Ask anyone in the retail boat business, “When is the best time to buy a boat?” and they’ll answer, “Today.” Probe a little further and you’ll find there’s more to consider, including where you live, whether you’re buying new or used, and the time of year and the time of the month.
Conventional wisdom says that boat sellers have monthly quotas, just as car sellers do, and that better prices can be negotiated near the end of the month. But that’s not necessarily true in the boat business.
“The volume is so different than in the auto industry,” says Chuck Cashman, chief revenue officer for MarineMax, “I haven’t met a brand with heavy incentives.” He adds that companies like his do, in fact, look at their business on a monthly basis, and more deals tend to be closed near the end of the month, but he believes people can get a good deal early in the month, too.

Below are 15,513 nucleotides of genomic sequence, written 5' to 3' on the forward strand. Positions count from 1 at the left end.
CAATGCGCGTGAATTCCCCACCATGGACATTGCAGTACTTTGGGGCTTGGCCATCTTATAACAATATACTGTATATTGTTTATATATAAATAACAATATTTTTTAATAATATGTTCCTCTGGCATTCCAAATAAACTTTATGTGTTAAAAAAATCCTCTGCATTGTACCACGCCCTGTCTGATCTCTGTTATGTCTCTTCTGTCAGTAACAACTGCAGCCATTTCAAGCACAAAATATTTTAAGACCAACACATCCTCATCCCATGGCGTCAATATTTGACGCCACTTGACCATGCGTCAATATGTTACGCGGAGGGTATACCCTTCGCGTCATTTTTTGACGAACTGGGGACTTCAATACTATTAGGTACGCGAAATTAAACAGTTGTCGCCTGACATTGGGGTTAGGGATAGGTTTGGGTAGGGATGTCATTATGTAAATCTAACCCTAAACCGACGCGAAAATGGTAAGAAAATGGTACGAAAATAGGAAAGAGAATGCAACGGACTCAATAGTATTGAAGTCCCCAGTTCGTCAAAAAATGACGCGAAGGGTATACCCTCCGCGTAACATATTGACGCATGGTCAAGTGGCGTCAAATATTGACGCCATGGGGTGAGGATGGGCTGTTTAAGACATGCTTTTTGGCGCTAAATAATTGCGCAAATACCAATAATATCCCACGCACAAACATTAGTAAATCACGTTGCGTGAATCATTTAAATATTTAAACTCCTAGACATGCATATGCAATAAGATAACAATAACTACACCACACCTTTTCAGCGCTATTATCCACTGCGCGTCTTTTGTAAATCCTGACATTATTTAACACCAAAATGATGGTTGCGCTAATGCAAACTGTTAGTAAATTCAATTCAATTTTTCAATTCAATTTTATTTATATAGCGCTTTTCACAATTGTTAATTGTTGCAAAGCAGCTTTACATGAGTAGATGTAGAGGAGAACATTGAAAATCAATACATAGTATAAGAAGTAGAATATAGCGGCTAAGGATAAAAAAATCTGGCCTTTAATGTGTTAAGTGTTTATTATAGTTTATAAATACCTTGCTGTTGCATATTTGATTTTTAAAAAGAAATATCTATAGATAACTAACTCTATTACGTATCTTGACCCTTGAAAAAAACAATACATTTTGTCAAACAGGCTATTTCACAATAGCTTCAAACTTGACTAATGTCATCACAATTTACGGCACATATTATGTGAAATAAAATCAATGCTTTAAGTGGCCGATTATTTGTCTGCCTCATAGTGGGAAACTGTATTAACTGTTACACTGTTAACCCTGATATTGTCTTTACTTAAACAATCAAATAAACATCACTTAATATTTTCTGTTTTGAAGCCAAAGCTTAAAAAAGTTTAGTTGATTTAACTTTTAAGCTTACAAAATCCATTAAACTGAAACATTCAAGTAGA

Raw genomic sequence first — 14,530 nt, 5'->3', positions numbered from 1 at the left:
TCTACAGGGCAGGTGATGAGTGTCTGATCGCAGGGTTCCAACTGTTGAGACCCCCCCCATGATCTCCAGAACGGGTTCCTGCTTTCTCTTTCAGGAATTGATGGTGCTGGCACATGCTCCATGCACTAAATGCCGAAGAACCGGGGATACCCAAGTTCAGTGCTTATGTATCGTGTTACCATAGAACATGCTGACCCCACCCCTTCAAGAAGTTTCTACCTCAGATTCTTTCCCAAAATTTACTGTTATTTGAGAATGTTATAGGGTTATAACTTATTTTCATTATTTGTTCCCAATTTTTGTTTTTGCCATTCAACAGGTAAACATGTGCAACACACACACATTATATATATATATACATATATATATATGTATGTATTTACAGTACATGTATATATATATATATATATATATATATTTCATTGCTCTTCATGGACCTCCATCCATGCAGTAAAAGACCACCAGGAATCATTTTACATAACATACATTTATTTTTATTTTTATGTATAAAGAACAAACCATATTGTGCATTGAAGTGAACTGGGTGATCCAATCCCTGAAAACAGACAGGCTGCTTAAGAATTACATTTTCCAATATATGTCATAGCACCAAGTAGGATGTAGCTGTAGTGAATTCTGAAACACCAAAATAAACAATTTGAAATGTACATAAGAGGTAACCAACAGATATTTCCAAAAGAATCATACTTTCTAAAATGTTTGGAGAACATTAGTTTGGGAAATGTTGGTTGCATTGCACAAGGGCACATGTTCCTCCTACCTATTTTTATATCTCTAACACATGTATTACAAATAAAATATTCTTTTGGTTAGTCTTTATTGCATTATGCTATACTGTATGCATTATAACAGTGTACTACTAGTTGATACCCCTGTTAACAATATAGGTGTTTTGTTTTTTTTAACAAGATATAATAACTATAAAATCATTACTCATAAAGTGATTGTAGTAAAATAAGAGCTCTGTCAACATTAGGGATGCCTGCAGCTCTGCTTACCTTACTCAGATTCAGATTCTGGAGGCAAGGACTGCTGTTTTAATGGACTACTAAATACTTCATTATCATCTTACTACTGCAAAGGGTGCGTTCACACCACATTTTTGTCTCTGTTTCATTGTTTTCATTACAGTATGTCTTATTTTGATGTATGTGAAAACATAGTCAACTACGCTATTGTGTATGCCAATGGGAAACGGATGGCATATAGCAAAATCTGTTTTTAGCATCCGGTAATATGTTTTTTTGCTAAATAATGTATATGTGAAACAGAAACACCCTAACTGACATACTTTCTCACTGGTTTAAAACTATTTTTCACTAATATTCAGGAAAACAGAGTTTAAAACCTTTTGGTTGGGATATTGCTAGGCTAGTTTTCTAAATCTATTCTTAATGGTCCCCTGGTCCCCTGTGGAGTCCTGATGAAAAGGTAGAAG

Even if prices sometimes shade lower toward the end of the month, if you’re looking to buy a boat and you’re not exactly sure what you want, avoiding the last week of the month may be a good idea. Take advantage of a quieter period when you will receive more thought and attention at an otherwise busy boat dealership.
Best time of year to buy a new boat?
The new model year begins each summer, and boats for sale in the spring may sell for a lower price as the date approaches for the new models to arrive. Simply waiting until late June or early July to buy the older model may backfire in a year such as 2018 when boats are selling quickly. The model you had your eye on may suddenly be gone and you’re boat-less for the season.
Even in a rising market, builders like to prime the pump for the new model year and will often offer dealers short-term incentive to sell their new 2019 model for the price of a 2018 model. But these models may also be sold out quickly. “As a result, August is often a very strong sales month,” says Barrett Canfield, who owns a high-volume Beneteau dealership, South Coast Yachts, in San Diego.
Best time of year to buy a used boat?